After Suffering Brutal Treatment By Several Owners, Mary Prince Became The First Woman To Present An Anti-slavery Petition To Parliament

3 Posted by - June 11, 2018 - BLACK WOMEN, LATEST POSTS, SLAVERY

In 1788,  Mary Prince was born into enslavement on Bermuda around 1788, and sold away from her family at the age of ten. She was treated cruelly by a series of masters on several West Indian islands, enduring extreme hardship and sexual abuse. For years she was forced to work up to her waist all day in salt ponds, manufacturing salt. This work caused sun blisters on exposed parts of the body and painful boils and sores on the legs.

Prince ended up in Antigua belonging to the Wood family. in December 1826, she married Daniel James, a former slave who had bought his freedom and worked as a carpenter and cooper. For this act, she was severely beaten by her master.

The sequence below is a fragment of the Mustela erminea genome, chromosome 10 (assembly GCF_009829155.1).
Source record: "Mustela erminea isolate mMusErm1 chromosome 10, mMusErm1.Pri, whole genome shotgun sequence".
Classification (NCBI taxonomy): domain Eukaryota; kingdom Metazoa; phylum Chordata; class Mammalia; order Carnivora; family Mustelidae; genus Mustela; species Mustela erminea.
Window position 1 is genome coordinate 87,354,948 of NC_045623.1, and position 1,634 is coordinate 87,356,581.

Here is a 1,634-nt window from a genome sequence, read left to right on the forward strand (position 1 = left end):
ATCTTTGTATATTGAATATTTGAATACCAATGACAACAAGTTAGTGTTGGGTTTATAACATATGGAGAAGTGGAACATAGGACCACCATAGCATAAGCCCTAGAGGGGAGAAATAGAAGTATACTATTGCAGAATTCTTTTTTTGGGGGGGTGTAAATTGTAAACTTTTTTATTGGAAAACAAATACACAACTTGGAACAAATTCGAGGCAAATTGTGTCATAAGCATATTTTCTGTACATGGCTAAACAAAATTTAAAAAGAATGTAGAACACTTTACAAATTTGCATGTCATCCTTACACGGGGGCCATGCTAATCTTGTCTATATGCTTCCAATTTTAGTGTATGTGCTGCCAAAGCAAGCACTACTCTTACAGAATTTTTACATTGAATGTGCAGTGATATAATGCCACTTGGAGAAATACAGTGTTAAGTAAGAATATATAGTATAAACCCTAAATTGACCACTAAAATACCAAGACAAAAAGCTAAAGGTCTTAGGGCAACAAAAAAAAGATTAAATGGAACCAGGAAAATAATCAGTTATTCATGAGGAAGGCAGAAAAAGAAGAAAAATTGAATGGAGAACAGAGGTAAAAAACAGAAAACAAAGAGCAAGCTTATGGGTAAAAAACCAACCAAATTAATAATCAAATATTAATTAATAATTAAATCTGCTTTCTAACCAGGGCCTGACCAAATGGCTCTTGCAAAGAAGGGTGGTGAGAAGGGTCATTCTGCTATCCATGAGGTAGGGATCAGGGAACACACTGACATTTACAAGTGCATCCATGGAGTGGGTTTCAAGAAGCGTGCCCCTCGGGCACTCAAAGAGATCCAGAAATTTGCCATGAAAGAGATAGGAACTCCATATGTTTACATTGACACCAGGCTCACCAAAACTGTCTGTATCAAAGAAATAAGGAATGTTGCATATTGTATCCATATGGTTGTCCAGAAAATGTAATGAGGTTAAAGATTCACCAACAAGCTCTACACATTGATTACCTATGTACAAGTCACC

In 1828, she travelled to England with her owners. She eventually ran away and found freedom, but only in England and she could not return to her husband. Mary campaigned against slavery, working alongside the Anti Slavery Society and taking employment with Thomas Pringle, an abolitionist writer and Secretary to the Anti-Slavery Society.

She became the first woman to present an anti-slavery petition to Parliament and the first black woman to write and publish an autobiography, ‘The History of Mary Prince: A West Indian Slave ‘.  The book was a key part of the anti slavery campaign. It made people in Britain aware that, although the Slave Trade had been made illegal, the horrors of life on the plantations continued for so many people.

Unfortunately the remainder of Mary Prince’s life is a mystery. It is unknown whether she died in Britain or was able to return, free, to Antigua.

 

Source: @http://abolition.e2bn.org/people_37.html

@http://www.bbc.co.uk/history/british/abolition/abolitionists_gallery_04.shtml

1 Comment

  • The Wellington Family September 27, 2016 - 8:06 am Reply

    A recent email from this site proposed inaction in the upcoming election, as there seemed to be no one representing black interests. Would it not be more productive to do a little research and present a more positive course of action?

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